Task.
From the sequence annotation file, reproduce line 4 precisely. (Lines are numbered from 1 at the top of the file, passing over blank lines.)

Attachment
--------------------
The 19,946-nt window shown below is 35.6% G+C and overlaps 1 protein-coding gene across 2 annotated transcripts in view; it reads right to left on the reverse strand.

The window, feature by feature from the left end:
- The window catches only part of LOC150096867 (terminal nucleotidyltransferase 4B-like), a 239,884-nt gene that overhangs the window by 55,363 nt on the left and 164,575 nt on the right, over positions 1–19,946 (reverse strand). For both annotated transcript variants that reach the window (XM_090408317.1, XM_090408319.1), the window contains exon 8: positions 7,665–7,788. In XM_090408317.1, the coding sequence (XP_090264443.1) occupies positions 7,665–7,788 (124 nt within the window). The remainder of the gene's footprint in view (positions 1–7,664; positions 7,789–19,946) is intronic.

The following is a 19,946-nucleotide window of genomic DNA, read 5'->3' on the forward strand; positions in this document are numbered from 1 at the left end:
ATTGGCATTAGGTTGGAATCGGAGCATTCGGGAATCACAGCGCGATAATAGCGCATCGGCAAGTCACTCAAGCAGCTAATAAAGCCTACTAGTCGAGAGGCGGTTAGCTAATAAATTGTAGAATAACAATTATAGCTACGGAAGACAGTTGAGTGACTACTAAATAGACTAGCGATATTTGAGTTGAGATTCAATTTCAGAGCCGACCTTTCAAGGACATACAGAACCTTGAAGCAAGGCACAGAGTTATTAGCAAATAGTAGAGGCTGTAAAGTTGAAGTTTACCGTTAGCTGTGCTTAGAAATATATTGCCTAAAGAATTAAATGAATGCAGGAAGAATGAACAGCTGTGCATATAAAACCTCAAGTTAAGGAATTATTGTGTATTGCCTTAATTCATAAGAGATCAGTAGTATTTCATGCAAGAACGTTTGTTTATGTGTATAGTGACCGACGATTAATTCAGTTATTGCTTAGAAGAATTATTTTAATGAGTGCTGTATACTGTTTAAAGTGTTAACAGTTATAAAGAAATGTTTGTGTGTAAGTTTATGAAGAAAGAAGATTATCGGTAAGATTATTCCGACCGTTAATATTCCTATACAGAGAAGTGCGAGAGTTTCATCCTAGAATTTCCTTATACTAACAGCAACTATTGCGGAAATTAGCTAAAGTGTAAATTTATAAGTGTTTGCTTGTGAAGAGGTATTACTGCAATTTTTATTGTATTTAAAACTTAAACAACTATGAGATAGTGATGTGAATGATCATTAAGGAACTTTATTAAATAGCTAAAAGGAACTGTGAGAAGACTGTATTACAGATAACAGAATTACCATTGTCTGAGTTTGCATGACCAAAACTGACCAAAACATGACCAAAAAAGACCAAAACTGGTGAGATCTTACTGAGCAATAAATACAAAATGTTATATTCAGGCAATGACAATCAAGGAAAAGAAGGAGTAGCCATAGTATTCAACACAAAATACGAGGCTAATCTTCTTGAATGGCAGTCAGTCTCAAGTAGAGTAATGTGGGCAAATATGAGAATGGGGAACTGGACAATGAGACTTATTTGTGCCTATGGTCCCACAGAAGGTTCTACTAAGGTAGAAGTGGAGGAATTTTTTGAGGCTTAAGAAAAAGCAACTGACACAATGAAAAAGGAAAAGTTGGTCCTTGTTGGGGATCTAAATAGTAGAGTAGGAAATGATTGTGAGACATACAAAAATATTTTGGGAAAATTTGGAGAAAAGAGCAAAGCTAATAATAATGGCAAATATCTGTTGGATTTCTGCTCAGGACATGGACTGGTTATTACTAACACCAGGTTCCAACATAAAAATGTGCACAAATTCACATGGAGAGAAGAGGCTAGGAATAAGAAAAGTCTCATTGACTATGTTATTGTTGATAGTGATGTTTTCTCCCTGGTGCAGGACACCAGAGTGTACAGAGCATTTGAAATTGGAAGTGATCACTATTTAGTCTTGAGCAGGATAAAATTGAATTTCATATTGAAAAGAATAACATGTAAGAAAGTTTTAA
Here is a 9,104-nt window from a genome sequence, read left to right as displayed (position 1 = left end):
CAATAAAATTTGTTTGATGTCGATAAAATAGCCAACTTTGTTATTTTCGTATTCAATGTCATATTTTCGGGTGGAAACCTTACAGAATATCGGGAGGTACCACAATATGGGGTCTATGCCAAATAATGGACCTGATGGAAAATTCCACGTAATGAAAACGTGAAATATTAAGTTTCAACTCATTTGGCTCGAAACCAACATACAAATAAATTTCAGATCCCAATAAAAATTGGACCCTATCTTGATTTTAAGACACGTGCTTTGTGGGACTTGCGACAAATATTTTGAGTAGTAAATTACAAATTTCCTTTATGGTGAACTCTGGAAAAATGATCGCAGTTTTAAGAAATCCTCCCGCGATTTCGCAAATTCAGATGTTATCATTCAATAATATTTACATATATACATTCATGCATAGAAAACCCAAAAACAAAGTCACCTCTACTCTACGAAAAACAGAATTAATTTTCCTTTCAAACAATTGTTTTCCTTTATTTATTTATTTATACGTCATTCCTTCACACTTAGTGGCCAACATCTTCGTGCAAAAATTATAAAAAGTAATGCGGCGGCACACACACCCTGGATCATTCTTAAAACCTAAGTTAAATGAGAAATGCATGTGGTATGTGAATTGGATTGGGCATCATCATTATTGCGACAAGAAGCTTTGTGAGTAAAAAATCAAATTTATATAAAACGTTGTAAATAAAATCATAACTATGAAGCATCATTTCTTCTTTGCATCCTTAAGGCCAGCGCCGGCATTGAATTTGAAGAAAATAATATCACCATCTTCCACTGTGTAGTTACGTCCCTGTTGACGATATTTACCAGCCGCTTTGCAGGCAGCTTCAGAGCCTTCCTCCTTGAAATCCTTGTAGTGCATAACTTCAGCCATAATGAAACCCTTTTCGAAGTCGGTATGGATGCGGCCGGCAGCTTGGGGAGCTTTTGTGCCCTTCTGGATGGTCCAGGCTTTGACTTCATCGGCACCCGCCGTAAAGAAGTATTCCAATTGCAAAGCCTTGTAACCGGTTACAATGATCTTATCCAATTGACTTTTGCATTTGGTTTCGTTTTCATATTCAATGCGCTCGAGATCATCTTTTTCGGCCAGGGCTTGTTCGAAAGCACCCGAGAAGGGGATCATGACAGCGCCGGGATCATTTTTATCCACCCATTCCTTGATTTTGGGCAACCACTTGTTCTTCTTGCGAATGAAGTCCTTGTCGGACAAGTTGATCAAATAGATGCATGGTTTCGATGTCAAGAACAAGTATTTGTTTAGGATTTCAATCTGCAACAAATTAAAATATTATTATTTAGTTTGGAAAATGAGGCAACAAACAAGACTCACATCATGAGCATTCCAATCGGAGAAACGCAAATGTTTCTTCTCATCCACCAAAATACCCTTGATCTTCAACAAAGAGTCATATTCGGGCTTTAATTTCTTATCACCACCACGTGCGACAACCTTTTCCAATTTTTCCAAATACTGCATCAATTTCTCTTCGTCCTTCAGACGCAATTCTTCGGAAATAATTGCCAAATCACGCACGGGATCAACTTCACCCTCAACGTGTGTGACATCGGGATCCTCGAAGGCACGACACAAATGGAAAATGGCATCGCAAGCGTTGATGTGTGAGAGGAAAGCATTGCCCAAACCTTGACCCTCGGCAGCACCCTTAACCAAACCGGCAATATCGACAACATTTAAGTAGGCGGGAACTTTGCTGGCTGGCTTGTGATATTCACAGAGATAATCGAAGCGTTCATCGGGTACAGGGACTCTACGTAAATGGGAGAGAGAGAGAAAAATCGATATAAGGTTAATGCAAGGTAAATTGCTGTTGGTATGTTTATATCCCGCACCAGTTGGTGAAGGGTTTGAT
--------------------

The following is a 19,946-nucleotide window of genomic DNA, read 5'->3' on the forward strand; positions in this document are numbered from 1 at the left end: